Civil and Human Rights

Gay rights proponents, opponents herald court action

While the court could rule either way, gay marriage advocates believe political and societal trends are going their way.

 

by Richard Wolf, USA TODAY

 

WASHINGTON — Gay rights groups as well as opponents of same-sex marriage are hailing the Supreme Court’s double-barreled decision to hear two landmark cases on the issue early next year.

 

The court Friday afternoon announced it would hear challenges to California’s Proposition 8 ban on same-sex marriage and the federal Defense of Marriage Act, which denies federal benefits to legally married gay and lesbian couples. Lower courts had ruled against those laws.

 

“Today is a milestone day for equal justice under the law and for millions of loving couples who want to make a lifelong commitment through marriage,” said Chad Griffin, president of the Human Rights Campaign. “The passage of Proposition 8 caused heartbreak for so many Americans, but today’s announcement gives hope that we will see a landmark Supreme Court ruling for marriage this term. As the court has ruled 14 times in the past, marriage is a fundamental right, and I believe they will side with liberty, freedom and equality, moving us toward a more perfect union as they have done in the past.”

 

On the flip side, the National Organization for Marriage said the court’s decision to consider the constitutionality of Proposition 8’s ban on same-sex marriage shows it is willing to uphold that voter initiative.

 

“We believe that it is significant that the Supreme Court has taken the Prop 8 case,” said John Eastman, the group’s chairman and former dean at Chapman University School of Law. “We believe it is a strong signal that the court will reverse the lower courts and uphold Proposition 8.

 

“Had the Supreme Court agreed with the lower courts’ decisions invalidating Proposition 8, it could simply have declined to grant certiorari in the case. It’s a strong signal that the justices are concerned with the rogue rulings that have come out of San Francisco at both the trial court and appellate levels.”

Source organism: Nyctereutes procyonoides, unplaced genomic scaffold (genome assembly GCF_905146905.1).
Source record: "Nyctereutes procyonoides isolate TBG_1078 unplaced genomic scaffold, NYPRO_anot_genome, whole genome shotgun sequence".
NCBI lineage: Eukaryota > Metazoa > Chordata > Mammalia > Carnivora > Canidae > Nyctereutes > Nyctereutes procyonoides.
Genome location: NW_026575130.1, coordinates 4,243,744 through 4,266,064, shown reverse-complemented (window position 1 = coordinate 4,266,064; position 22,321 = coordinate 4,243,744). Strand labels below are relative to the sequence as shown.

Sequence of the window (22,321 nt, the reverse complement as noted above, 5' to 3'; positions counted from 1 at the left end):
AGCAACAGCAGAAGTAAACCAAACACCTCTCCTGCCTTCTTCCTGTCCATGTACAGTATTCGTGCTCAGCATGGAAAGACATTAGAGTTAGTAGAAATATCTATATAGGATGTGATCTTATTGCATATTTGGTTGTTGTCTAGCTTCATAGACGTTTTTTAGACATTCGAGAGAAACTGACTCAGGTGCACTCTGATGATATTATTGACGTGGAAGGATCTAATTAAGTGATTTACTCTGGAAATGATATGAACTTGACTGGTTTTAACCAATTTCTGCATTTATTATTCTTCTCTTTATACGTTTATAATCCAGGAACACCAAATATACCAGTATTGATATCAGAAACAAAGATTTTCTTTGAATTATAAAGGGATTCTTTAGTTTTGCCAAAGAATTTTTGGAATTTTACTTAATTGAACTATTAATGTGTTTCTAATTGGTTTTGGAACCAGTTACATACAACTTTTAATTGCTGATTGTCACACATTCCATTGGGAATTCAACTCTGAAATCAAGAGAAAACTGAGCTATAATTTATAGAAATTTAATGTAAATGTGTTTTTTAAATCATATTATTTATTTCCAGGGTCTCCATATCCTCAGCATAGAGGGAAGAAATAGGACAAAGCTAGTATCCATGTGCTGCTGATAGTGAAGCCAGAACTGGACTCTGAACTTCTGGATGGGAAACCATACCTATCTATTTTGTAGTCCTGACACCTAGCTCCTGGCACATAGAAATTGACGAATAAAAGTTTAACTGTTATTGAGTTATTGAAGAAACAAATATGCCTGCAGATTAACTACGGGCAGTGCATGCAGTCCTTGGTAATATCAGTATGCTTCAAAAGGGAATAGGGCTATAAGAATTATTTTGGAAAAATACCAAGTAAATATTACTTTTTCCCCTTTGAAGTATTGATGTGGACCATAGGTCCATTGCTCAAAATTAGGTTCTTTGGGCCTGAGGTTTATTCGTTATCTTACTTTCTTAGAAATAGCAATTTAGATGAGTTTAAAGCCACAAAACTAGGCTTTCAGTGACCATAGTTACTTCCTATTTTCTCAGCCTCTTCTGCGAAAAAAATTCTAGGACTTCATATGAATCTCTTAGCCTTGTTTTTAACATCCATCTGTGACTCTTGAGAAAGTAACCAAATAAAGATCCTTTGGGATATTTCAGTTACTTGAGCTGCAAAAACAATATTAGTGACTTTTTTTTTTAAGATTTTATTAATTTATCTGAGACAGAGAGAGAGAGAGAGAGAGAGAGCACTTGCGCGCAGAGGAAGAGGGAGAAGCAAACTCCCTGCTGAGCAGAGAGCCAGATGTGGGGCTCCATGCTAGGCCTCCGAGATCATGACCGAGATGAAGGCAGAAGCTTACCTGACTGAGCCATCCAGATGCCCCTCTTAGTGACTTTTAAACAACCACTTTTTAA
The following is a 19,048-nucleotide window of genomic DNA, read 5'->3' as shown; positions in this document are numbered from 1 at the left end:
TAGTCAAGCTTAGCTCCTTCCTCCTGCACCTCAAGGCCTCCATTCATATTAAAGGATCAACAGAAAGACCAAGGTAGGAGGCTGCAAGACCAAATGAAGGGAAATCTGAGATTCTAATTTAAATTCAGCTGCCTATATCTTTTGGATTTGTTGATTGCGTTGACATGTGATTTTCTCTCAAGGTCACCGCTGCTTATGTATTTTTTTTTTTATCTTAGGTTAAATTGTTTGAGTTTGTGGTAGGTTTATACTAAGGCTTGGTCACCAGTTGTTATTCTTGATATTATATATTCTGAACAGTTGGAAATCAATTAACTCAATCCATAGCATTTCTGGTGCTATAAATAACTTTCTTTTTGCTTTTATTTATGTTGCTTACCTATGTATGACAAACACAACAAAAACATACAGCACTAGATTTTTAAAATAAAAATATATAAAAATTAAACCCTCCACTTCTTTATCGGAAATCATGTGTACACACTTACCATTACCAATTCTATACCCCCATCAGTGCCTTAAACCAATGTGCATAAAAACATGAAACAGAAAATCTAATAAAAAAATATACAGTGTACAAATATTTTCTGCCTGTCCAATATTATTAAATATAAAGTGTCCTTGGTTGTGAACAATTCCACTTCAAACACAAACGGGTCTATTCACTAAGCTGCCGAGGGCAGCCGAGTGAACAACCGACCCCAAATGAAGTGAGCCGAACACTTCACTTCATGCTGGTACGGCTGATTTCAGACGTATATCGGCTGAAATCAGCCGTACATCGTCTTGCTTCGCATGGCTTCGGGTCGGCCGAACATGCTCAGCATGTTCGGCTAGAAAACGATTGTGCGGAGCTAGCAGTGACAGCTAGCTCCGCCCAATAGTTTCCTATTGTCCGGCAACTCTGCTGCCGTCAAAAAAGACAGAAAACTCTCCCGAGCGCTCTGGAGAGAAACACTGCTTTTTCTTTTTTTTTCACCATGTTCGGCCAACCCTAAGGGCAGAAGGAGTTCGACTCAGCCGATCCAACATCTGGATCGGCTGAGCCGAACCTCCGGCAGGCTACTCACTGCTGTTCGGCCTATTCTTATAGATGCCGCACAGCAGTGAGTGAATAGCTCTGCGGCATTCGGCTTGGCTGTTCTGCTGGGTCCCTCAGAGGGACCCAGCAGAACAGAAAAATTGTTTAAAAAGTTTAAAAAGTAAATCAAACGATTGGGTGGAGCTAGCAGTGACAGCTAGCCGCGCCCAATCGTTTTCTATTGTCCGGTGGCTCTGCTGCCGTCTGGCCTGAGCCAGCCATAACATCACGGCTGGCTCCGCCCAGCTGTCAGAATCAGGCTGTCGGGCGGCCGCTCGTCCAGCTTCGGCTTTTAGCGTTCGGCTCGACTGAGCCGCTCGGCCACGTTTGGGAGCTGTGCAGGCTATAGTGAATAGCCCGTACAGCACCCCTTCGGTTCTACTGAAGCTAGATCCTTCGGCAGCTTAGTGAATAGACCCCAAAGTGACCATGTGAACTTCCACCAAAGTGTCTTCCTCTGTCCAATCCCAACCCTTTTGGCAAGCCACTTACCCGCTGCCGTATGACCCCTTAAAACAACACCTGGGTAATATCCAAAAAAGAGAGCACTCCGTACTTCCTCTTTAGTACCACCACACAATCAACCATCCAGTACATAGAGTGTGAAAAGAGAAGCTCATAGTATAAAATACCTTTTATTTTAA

Some progressive groups had hoped the court would not take up Proposition 8 yet, since denying the case would have upheld lower court rulings against the ban. In that case, marriages could have started again in California within days or weeks. Now, those marriages remain on hold.

 

Still, liberal groups heralded the court’s action.

 

“Today’s grant tees up the fundamental question whether the Constitution’s promise of equality for all persons applies to gay men and lesbians when it comes to marriage,” said David Gans, civil rights director at the Constitutional Accountability Center. “If the court is faithful to the Constitution’s text and history, it will conclude that the constitutional guarantee of equal protection does not permit discriminatory marriage laws that treat gay men and lesbians as second-class, inferior persons.”

 

Equally enthused by the decision were the gay and lesbian couples and individuals who brought the cases, as well as their lawyers. There were eight Defense of Marriage Act cases before the court, but only one got selected.

 

“We look forward to presenting our case, and we believe we have a very strong case,” said Roberta Kaplan of Paul, Weiss, Rifkind, Wharton & Garrison, who represents 83-year-old lesbian widow Edie Windsor. Her life story of devotion and discrimination, Kaplan said, “reflects and mirrors the experience of gay men and lesbians in our society.”

 

Mary Bonauto, civil rights project director for Gay & Lesbian Advocates & Defenders, who represents plaintiffs in two other Defense of Marriage Act challenges, said the court’s acceptance of a case is a turning point for the movement.

 

“This day has been long in the making,” Bonauto said. “DOMA creates a gay-only exception to federal recognition of state-licensed marriages, and we believe that the federal government should stop discriminating against same-sex couples legally married by their states.”

 

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